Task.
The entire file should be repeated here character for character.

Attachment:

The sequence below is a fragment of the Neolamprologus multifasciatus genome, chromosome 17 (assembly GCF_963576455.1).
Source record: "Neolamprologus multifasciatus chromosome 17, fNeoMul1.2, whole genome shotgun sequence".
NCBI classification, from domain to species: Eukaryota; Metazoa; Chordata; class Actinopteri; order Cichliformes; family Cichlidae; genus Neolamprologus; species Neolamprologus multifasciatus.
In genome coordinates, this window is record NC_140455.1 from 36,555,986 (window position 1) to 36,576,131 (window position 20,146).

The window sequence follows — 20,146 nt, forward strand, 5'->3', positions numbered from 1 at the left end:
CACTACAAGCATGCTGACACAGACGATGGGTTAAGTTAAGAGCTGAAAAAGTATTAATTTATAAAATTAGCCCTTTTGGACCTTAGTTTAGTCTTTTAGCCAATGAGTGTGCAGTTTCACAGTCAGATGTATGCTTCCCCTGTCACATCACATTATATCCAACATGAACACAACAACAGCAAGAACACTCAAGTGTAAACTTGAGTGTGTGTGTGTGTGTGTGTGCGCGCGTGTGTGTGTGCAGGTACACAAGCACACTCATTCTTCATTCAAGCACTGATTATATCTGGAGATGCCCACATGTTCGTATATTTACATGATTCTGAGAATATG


The sequence below is a fragment of the Neolamprologus multifasciatus genome, chromosome 17 (assembly GCF_963576455.1).
Source record: "Neolamprologus multifasciatus chromosome 17, fNeoMul1.2, whole genome shotgun sequence".
NCBI classification, from domain to species: Eukaryota; Metazoa; Chordata; class Actinopteri; order Cichliformes; family Cichlidae; genus Neolamprologus; species Neolamprologus multifasciatus.
In genome coordinates, this window is record NC_140455.1 from 36,555,986 (window position 1) to 36,576,131 (window position 20,146).

The window sequence follows — 20,146 nt, forward strand, 5'->3', positions numbered from 1 at the left end:
CACTACAAGCATGCTGACACAGACGATGGGTTAAGTTAAGAGCTGAAAAAGTATTAATTTATAAAATTAGCCCTTTTGGACCTTAGTTTAGTCTTTTAGCCAATGAGTGTGCAGTTTCACAGTCAGATGTATGCTTCCCCTGTCACATCACATTATATCCAACATGAACACAACAACAGCAAGAACACTCAAGTGTAAACTTGAGTGTGTGTGTGTGTGTGTGTGCGCGCGTGTGTGTGTGCAGGTACACAAGCACACTCATTCTTCATTCAAGCACTGATTATATCTGGAGATGCCCACATGTTCGTATATTTACATGATTCTGAGAATATG